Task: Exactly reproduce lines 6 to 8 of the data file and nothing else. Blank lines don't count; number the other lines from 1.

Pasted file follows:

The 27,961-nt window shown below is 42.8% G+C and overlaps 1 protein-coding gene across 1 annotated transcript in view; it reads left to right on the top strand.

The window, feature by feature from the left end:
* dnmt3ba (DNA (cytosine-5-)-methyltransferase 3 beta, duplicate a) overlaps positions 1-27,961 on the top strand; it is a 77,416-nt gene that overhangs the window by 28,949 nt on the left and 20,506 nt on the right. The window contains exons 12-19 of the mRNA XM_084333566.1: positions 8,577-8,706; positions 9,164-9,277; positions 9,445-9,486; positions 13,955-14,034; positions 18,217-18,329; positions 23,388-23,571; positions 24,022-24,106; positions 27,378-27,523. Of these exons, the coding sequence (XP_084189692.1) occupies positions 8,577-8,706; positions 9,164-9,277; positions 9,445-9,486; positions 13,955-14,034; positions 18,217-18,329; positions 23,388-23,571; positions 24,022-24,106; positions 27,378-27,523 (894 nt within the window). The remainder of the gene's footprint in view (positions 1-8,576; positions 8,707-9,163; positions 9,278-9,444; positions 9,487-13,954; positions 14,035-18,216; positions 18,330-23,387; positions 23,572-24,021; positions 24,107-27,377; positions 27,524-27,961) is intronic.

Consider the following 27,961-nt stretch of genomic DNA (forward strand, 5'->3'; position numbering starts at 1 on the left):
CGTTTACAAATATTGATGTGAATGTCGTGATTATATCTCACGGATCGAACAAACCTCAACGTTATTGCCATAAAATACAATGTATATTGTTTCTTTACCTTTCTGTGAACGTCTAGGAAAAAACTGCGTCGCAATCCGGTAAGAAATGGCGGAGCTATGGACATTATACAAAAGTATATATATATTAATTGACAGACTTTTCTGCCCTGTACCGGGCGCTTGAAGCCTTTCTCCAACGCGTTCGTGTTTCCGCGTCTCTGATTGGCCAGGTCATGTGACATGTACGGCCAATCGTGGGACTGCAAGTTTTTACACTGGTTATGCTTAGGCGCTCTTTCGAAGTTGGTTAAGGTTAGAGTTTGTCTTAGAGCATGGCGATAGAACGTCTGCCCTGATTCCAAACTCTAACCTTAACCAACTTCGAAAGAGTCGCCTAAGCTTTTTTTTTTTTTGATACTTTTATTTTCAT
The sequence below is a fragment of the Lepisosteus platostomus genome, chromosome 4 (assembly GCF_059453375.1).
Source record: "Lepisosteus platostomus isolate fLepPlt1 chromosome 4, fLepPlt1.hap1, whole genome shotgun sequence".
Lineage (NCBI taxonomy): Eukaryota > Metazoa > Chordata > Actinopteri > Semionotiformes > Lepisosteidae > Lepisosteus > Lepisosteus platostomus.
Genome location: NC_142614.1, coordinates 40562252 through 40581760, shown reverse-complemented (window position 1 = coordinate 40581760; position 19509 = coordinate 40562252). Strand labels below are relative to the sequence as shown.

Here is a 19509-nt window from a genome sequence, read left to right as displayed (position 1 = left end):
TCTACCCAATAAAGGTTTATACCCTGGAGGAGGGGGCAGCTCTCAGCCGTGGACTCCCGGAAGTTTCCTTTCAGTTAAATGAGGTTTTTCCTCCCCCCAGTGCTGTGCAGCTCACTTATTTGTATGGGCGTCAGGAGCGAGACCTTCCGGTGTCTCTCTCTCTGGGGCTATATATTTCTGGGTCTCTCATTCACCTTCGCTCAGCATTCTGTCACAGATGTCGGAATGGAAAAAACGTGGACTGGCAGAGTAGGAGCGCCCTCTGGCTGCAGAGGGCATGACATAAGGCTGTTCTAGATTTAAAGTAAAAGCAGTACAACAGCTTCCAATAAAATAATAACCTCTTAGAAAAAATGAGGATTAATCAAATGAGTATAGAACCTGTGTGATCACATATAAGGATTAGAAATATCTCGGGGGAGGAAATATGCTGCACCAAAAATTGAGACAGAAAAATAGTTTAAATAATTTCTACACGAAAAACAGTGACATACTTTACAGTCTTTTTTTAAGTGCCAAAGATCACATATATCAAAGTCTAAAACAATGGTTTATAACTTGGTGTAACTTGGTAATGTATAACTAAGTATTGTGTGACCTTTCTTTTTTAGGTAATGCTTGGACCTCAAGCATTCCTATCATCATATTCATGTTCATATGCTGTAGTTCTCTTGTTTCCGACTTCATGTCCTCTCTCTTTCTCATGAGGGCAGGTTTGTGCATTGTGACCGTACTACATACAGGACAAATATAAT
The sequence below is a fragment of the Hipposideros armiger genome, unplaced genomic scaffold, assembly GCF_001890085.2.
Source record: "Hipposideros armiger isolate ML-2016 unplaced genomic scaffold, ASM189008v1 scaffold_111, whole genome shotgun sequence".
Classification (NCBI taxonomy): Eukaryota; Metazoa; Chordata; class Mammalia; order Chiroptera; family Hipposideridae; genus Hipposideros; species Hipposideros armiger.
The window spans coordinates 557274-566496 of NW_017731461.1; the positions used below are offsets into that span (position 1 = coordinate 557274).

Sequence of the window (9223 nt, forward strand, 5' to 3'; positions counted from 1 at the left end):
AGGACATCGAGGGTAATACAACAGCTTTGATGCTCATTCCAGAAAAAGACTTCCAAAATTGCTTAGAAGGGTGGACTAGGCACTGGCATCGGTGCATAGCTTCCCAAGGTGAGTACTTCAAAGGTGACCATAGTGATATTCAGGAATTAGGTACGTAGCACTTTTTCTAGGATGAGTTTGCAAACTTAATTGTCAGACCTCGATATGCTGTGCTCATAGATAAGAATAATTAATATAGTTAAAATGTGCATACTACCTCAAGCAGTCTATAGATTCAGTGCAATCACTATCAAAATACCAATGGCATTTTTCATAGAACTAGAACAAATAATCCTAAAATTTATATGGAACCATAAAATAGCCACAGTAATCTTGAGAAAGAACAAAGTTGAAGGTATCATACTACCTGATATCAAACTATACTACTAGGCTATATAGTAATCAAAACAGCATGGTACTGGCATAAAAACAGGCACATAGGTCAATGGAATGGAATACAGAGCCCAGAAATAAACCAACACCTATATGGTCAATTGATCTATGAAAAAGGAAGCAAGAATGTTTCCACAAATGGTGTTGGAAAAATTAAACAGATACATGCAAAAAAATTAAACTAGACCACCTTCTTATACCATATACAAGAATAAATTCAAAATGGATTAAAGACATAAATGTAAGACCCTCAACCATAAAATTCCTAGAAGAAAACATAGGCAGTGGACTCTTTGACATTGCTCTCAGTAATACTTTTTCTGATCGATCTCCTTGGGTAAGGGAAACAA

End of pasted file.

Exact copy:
The sequence below is a fragment of the Lepisosteus platostomus genome, chromosome 4 (assembly GCF_059453375.1).
Source record: "Lepisosteus platostomus isolate fLepPlt1 chromosome 4, fLepPlt1.hap1, whole genome shotgun sequence".
Lineage (NCBI taxonomy): Eukaryota > Metazoa > Chordata > Actinopteri > Semionotiformes > Lepisosteidae > Lepisosteus > Lepisosteus platostomus.